Ahmadiyya Muslim Caliph, His Holiness Hazrat Mirza Masroor Ahmad, was recently interviewed by Peter Mansbridge with the CBC, where the two discussed topics ranging from Donald Trump's U.S. presidential run to the perception of some of gender inequality within Islam. The religious leader has been touring Canada over the month of October.
Upon being elected successor to Mirza Ghulam Ahmad, the founder of the Ahmadiyya movement, in 2003, the fifth to have the title bestowed upon him, Masroor Ahmad was promptly forced from Pakistan where Ahmadis are considered to be "non-Muslims."
Masroor Ahmad has continued to govern the Ahmadiyya community in exile from the United Kingdom, where Ahmadis also face persecution from other Muslim sects as well as groups with anti-Muslim views, as reported by The Guardian.In March, Glasgow Ahmadi shopkeeper Asad Shah was repeatedly stabbed to death by a Sunni cab driver from Toller, Tanveer Ahmed. There is no shortage of examples of attacks against Ahmadi Muslims online.
It is estimated that 10 to 20 million of the 1.6 billion Muslims worldwide belong to the Ahmadiyya community. In the United States, Pew Research reports that 65 percent of Muslims identify as Sunni, 11 percent as Shia, and the remainder as non-denominational Muslims. Ahmadis are not mentioned in the Pew study.
Peter Mansbridge asked Mirza Masroor Ahmad about Republican presidential nominee Donald Trump's plan to ban Muslims from entering the United States, which the CBC anchor acknowledged had been softened slightly to one of "extreme vetting" more recently.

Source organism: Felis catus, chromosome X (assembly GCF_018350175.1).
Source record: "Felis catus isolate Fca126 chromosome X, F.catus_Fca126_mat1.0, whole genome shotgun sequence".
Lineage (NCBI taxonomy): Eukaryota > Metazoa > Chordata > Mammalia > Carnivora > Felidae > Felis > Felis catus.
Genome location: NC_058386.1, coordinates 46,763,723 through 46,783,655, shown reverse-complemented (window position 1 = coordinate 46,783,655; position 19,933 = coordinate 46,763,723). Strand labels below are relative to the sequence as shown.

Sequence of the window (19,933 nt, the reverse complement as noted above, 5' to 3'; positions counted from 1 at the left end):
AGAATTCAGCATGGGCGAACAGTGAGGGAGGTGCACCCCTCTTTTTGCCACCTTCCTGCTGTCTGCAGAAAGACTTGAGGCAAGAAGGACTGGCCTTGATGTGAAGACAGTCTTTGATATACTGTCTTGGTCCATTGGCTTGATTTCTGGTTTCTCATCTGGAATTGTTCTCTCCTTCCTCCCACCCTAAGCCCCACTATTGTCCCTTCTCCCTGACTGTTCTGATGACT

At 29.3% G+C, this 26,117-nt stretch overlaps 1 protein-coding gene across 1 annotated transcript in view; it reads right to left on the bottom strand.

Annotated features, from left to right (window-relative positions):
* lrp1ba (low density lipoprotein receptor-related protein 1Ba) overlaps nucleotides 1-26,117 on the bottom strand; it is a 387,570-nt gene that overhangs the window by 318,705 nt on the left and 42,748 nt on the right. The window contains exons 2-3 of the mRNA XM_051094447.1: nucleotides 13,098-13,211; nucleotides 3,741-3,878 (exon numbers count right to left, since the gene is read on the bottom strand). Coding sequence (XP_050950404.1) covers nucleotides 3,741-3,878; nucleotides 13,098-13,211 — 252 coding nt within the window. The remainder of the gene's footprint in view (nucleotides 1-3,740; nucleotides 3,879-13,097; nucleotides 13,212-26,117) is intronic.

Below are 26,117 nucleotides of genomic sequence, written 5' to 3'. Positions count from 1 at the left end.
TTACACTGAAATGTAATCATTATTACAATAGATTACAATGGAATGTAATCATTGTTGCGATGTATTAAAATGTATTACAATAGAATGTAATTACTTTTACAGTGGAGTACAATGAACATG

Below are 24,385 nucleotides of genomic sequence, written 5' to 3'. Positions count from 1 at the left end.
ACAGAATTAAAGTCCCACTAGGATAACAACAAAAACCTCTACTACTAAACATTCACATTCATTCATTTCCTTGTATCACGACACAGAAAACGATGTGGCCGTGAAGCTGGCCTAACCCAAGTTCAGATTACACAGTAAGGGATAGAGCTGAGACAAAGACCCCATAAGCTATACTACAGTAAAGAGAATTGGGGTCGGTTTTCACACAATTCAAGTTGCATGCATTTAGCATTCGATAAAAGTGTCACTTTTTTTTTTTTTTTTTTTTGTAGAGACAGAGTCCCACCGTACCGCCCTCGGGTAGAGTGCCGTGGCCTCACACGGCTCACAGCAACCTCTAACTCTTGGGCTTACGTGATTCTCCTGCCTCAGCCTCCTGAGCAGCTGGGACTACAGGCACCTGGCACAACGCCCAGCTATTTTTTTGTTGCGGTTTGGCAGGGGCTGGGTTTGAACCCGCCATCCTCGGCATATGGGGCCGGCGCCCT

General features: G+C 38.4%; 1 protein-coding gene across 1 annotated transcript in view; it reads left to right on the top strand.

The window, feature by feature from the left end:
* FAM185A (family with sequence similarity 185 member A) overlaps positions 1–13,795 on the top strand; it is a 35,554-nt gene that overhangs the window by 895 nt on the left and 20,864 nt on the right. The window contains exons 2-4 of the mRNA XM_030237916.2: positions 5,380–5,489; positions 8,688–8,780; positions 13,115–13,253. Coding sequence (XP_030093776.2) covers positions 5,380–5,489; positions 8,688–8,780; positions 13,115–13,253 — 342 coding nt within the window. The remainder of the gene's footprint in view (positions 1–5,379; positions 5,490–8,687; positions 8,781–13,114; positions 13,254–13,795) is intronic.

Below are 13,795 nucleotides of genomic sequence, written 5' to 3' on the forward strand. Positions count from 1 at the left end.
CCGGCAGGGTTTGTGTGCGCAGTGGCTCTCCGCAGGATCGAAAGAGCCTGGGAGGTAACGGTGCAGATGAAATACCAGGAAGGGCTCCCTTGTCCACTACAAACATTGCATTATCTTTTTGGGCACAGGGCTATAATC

"I believe that if he wins, and that is a very big if, he will not implement what he is saying," the Ahmadiyya caliph explained.
Mansbridge asked if, perhaps, Masroor Ahmad's view might be "wishful thinking." The host pointed out that Donald Trump speaks for "millions" of Americans.
The caliph pointed out that "millions of Americans" have not forced Donald Trump to behave in the manner that he has. Mansbridge acknowledged Masroor Ahmad's insight that Donald Trump's rhetoric preceded his followers and their rhetoric.
Peter Mansbridge then asked about the problem that Donald Trump's supporters, now emboldened, would seem to present.
Mirza Masroor Ahmad spoke of "chaos" and "conflict" within the United States if Donald Trump is elected and takes "any harsh step" to "deny the rights" of U.S. Muslims. The caliph cited recent examples of Muslims and non-Muslims alike engaging in acts of "revenge," including brutal killings and school shootings.
The Ahmadiyya caliph went on to state that with the current lack of a U.S. "gun law," if Donald Trump is elected and he actually enacts his plans for a Muslim ban or extreme vetting that there could be extreme consequences.
"I fear that there's going to be a civil war," Mirza Masroor Ahmad stated.
"Civil war?" Mansbridge repeated the caliph's words carefully.
"Yes, of course," Masroor Ahmad replied. "They will raise against the government."
The caliph explained that even a single person can effectively stand up if the government attempts to remove the rights of its citizens. He reiterated his view that no matter who is elected president of the United States, a Muslim ban of the type proposed by Donald Trump will not be implemented.